Embryonic Disc Formation in Humans

Embryo Formation:

From conception til the end of the 8th week (2nd month) the organism found in the uterus is known as embryo. Through various stages, the morula transforms into an embryo (Morula → Blastula →Gastrula → Embryo).

Embryonic Disc Formation:

As we know that human blastocyst consists of trophoblast and inner cell mass. The stem cells which have the capacity to give rise to organs and all tissues are present in the inner cell mass. After 8 days of fertilization, the cells of the inner cell mass differentiate into two layers –

  • Hypoblast
  • Epiblast

Embryonic Disc Formation in Humans

The Hypoblast or primitive endoderm is a columnar cell layer. The epiblast or primitive ectoderm is a cuboidal cell layer. The hypoblast and epiblast cells combinedly form a two-layered embryonic disc. The three germ layers which constitute the embryonic disc are –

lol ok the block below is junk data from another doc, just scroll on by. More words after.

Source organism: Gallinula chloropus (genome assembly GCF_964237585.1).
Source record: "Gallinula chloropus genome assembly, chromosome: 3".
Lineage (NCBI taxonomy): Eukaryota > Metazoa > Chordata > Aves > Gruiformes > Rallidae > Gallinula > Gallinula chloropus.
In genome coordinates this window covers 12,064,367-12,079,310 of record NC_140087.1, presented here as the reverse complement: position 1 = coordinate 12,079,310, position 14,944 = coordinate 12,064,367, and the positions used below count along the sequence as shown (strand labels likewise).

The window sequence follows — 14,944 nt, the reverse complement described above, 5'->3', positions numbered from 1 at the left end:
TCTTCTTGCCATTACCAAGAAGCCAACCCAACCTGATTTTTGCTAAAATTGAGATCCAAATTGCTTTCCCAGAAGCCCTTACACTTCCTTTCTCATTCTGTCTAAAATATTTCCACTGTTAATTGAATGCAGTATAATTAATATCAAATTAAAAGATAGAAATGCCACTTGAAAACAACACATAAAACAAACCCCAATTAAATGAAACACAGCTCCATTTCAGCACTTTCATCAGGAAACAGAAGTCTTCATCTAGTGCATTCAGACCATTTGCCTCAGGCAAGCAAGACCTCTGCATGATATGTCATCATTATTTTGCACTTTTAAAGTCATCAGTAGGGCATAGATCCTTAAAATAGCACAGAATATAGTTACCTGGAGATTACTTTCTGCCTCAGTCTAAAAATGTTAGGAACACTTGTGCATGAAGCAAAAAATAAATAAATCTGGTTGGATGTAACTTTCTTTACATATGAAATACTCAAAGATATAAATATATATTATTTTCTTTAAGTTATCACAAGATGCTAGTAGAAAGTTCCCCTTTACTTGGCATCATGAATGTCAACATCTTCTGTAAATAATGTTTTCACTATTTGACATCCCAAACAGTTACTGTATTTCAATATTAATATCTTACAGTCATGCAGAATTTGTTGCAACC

1. Endoderm
    2. Ectoderm
    3. Mesoderm

Endoderm and Ectoderm Formation:

Some inner cells of blastocyst lie on its free surface, which constitutes the first germ layer or endoderm. After a rapid increase in cell number a complete second layer is formed inside the original outer layer of the blastocyst. At that time embryo just look like a tube enclosing another tube of a smaller diameter. Endoderm when internally bounded by the inner tube with a lumen, it is known as the primitive gut.

At the late stage of development, the primitive gut differentiates into two portions – i. One of them is present in the body of the embryo which constitutes the gut tract, ii. Another one is known as the yolk sac, which communicates with the gut of the embryo.

After endoderm formation, the remaining cells of the inner cell mass form a cuboidal cell layer, which is called ectoderm.

Mesoderm Formation:

After endoderm establishment as a distinct cell layer mesoderm formation occurs. This mesoderm is called extra embryonic mesoderm as it lies outside the embryonic disc. As the extraembryonic mesoderm lies in between the trophoblast and flattened endodermal cell lining the yolk sac, it separates the two. It does not give rise to any tissue of the embryo itself. This extra embryonic mesoderm is differentiated into two parts the partial or somatopleuric extra embryonic mesoderm and visceral or inner splanchnopleuric extra embryonic mesoderm. Both these layers enclose the extraembryonic coelom.